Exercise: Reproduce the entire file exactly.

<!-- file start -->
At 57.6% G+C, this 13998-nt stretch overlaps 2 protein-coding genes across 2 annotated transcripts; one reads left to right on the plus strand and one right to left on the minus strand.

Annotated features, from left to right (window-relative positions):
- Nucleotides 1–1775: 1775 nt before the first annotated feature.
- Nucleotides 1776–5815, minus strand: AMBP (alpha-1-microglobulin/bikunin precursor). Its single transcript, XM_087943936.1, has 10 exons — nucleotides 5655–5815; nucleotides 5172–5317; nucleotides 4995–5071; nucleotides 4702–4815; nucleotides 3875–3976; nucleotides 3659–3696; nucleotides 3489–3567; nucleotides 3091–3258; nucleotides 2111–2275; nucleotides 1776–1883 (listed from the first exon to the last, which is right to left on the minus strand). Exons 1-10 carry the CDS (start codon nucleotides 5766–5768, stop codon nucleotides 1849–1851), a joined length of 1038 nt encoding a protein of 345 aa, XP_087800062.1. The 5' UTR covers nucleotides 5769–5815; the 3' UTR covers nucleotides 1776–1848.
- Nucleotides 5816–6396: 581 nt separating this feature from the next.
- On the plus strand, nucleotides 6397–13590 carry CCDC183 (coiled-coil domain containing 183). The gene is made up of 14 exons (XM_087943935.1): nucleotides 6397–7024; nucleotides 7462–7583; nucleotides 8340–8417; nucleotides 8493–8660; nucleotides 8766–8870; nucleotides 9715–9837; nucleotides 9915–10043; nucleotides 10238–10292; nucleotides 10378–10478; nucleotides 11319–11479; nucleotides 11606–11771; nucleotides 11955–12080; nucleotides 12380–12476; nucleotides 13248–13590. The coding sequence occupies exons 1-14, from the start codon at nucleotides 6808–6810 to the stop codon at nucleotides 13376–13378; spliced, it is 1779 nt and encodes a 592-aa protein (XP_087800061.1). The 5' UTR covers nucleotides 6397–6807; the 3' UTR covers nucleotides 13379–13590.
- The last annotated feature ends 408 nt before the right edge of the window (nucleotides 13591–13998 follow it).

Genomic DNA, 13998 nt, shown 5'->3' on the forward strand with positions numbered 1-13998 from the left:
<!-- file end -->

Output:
At 57.6% G+C, this 13998-nt stretch overlaps 2 protein-coding genes across 2 annotated transcripts; one reads left to right on the plus strand and one right to left on the minus strand.

Annotated features, from left to right (window-relative positions):
- Nucleotides 1–1775: 1775 nt before the first annotated feature.
- Nucleotides 1776–5815, minus strand: AMBP (alpha-1-microglobulin/bikunin precursor). Its single transcript, XM_087943936.1, has 10 exons — nucleotides 5655–5815; nucleotides 5172–5317; nucleotides 4995–5071; nucleotides 4702–4815; nucleotides 3875–3976; nucleotides 3659–3696; nucleotides 3489–3567; nucleotides 3091–3258; nucleotides 2111–2275; nucleotides 1776–1883 (listed from the first exon to the last, which is right to left on the minus strand). Exons 1-10 carry the CDS (start codon nucleotides 5766–5768, stop codon nucleotides 1849–1851), a joined length of 1038 nt encoding a protein of 345 aa, XP_087800062.1. The 5' UTR covers nucleotides 5769–5815; the 3' UTR covers nucleotides 1776–1848.
- Nucleotides 5816–6396: 581 nt separating this feature from the next.
- On the plus strand, nucleotides 6397–13590 carry CCDC183 (coiled-coil domain containing 183). The gene is made up of 14 exons (XM_087943935.1): nucleotides 6397–7024; nucleotides 7462–7583; nucleotides 8340–8417; nucleotides 8493–8660; nucleotides 8766–8870; nucleotides 9715–9837; nucleotides 9915–10043; nucleotides 10238–10292; nucleotides 10378–10478; nucleotides 11319–11479; nucleotides 11606–11771; nucleotides 11955–12080; nucleotides 12380–12476; nucleotides 13248–13590. The coding sequence occupies exons 1-14, from the start codon at nucleotides 6808–6810 to the stop codon at nucleotides 13376–13378; spliced, it is 1779 nt and encodes a 592-aa protein (XP_087800061.1). The 5' UTR covers nucleotides 6397–6807; the 3' UTR covers nucleotides 13379–13590.
- The last annotated feature ends 408 nt before the right edge of the window (nucleotides 13591–13998 follow it).

Genomic DNA, 13998 nt, shown 5'->3' on the forward strand with positions numbered 1-13998 from the left: